Hats are an important accessory in Chinese dress and an official was never seen without his hat outside his private quarters. Hat finials were worn by the nine ranks of high ranking Chinese officials during the Qing dynasty (1644-1912) to differentiate between the ranks, a practice governed by regulation.
Finials of this type were introduced in 1727 to be worn on less formal occasions (The type of finials reserved for formal occasions were tall, more eleborate and bejewelled). They were known as 'knobs' or 'buttons' and were fixed to the apex of the crown of the hat by a metal screw which passed through a hole in the hat. The colours and material from which the 'sphere' was made denoted the rank of the wearer. Glass became acceptable from the 18th century in place of semi-precious stones both to save expense and because glass itself was highly prized.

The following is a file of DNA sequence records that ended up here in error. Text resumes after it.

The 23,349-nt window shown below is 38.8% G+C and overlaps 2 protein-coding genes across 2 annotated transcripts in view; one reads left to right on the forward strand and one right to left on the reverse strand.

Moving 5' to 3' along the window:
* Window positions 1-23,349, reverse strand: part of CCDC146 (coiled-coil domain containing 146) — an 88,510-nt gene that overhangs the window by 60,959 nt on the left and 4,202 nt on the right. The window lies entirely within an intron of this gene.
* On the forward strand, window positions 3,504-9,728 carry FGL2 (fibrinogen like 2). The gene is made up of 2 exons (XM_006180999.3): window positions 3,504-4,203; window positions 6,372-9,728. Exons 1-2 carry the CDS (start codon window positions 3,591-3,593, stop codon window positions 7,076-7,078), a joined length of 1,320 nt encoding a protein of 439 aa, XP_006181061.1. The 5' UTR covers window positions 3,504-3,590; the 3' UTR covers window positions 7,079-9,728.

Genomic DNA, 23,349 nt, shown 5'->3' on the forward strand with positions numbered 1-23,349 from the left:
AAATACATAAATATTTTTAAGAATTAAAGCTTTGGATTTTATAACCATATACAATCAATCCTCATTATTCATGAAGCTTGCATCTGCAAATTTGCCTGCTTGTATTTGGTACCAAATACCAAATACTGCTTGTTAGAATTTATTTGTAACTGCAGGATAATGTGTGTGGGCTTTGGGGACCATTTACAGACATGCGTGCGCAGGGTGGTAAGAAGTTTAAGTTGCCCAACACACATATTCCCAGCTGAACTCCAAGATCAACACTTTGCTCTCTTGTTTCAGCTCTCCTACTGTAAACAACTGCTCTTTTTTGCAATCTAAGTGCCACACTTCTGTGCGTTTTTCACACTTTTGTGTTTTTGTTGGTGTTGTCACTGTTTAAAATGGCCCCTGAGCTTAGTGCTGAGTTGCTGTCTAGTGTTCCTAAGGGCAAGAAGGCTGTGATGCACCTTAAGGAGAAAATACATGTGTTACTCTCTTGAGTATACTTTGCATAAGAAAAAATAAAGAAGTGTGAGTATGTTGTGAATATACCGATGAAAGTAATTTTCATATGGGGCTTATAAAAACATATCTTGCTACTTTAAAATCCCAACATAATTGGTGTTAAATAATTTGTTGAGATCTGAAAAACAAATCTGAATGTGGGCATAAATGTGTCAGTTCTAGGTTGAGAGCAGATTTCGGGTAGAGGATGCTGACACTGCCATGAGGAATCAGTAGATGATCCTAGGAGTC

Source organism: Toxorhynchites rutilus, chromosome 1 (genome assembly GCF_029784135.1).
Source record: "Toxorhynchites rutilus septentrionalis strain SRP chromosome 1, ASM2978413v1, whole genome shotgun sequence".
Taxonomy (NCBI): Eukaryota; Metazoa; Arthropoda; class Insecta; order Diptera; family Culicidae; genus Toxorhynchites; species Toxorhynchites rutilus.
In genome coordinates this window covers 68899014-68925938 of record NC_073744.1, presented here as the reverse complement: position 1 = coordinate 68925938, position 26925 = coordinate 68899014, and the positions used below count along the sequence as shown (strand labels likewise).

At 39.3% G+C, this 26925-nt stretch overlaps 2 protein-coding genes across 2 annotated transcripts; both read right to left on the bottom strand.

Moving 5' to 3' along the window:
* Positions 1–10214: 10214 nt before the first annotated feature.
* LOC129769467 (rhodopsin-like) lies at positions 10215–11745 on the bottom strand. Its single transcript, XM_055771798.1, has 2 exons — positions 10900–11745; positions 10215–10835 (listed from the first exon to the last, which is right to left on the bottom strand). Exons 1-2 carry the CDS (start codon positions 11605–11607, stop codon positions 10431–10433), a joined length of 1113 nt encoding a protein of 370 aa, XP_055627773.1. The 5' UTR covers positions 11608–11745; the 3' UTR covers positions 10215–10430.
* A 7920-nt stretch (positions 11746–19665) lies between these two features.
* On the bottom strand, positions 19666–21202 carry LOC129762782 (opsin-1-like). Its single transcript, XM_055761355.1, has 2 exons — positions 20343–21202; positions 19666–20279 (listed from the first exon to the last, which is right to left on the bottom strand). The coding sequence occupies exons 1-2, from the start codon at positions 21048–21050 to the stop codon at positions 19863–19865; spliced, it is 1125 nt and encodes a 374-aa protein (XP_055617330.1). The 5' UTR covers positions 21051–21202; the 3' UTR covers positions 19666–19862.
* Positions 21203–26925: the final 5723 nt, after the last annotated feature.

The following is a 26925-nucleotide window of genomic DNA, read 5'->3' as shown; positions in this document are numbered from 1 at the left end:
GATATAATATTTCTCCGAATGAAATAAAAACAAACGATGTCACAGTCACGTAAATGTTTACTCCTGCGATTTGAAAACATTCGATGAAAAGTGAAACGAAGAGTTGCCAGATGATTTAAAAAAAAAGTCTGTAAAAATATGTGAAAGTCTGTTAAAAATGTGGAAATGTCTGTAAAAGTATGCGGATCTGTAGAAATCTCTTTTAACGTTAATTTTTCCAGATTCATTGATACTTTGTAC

The ranks denoted by the finials are as follows (according to revised regulation in 1727);
First rank: round jewel of red clear Peking glass
Second rank: oval jewel of pink porcelain glass
Third rank: oval jewel of clear blue Peking glass
Fourth rank: round jewel of lapis lazuli
Fifth rank: round jewel of clear colourless Peking glass
Sixth rank: round jewel of opaque white Peking glass
Seventh rank: Top round jewel of gilt copper
Eight rank: round jewel of gilt copper
Ninth rank: oval jewel of silver (Circa 1790, After 1800 Ninth rank used a gilt copper jewel)